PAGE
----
Three Canyons and a Helicopter
It’s an incredibly surreal feeling to be lying on a comfortable bed of soft dirt, staring at a brightening sky beyond a canopy of dew-covered trees, listening to the sound of awakening birds and the soft bubbling of a nearby river, with a cannula in your arm and a bag of rehydration fluids hanging from the nearest tree. I strongly believe that all hospitals should be converted to outdoor spaces, with grass for beds, trees replacing IV stands, a campfire for warmth, a creek for bathing. Perhaps my memory is overly-influenced by the effects of morphine, but this was certainly a more pleasant experience than any emergency room visit I’ve ever had.
The weekend started off normally enough — an early morning drive out to the Blue Mountains, a life-giving coffee and bacon-and-egg roll combo in Katoomba, a bumpy offroad drive to a campsite on Newnes Plateau. We arrived at 8:59am sharp, a whole sixty seconds before the planned meetup time, to split into groups and head off to the first canyon of the day.
First up was Tiger Snake, a dry canyon a quick drive from our campsite. The hike in was easy enough and the canyon had the expected amount of water, easing our fears that the heavy La Niña rains of the past week would limit our canyoning options this weekend.
Tiger Snake was very slotty and great fun. I took a small fall on the first abseil, which requires a sort of awkward traverse over a slot, but sustained nothing more than a couple of bruises and cuts on my calf. There were several fun abseils and the second-to-last one was particularly fun, a 17m overhanging drop down into a narrow slot.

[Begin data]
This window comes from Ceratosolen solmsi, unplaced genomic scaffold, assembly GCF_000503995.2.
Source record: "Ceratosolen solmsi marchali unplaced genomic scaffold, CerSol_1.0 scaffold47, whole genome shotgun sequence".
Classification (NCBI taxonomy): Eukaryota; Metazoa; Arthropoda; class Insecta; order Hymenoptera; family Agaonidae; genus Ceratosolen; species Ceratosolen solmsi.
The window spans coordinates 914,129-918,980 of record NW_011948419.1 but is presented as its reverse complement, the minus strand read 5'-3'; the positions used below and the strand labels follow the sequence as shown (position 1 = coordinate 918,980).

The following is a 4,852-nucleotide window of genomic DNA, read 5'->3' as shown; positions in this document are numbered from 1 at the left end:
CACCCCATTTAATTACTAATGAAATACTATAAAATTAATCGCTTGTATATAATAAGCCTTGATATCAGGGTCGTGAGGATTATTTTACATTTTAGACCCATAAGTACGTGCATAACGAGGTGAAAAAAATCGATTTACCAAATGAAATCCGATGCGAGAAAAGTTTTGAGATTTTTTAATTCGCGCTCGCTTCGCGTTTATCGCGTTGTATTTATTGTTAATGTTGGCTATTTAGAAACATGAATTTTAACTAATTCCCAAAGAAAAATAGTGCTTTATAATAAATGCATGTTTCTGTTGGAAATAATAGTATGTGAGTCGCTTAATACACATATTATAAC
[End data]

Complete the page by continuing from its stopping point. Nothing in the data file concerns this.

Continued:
The last abseil was also fun, a 25m overhanging drop with a nice view. The view was made somewhat less enjoyable by my discovery that my Kong Hydrobot descender is nearly impossible to stop when descending on 8mm single rope with my full weight on the rope, leading to some pretty rope burn on my hip. Current opinion on Hydrobot: awesome on double rope, terrifying on single, annoying bordering on unusable on single rope looped over twice. Might need to try a different one (yay, more gear!).
The hike out of Tiger Snake brought an impromptu discovery by another member of the team of a cavern full of glow worms. I also enjoyed the spectacular pagoda rock formations and the incredible views of the Blue Mountains from atop them.
The next day we picked a slightly shorter canyon, the menacingly-named Death Trap. We hitched a ride in the back of Alan’s ute to the trailhead to shave off some bushwalking distance. The canyon turned out to be quite fun, full of slides and short jumps and a ton of potholes, finishing up with a single abseil down a nice waterfall. The death trappiest bit came at the end, with a scoot down a steep slope in the dark underneath a big rock, without much idea of the depth of the water beyond. It turned out that the water was deep enough that the landing was fine, and there were enough hand and foot holds to scoot down the slope under control.
Back at the campsite, we partook in some next-level glamping by showering in the shower pod that Alan had brought along, heated water and everything. Alan also roasted some lamb on the campfire and prepared a sumptuously spicy dish of mussels. Nothing quite like enjoying a gourmet meal prepared by a former chef while cozying up next to a campfire under the stars.
The next morning was crisp and brighter than expected, as the time had shifted back an hour with the end of Daylight Savings (my least favorite day of the year, for the record). We split into three groups and decided on the canyons for the day, and after much — in Australian parlance — faffing about, the reasons for which I can’t remember, we got a later than expected start to the day and headed to the pleasant-sounding Breakfast Creek Canyon.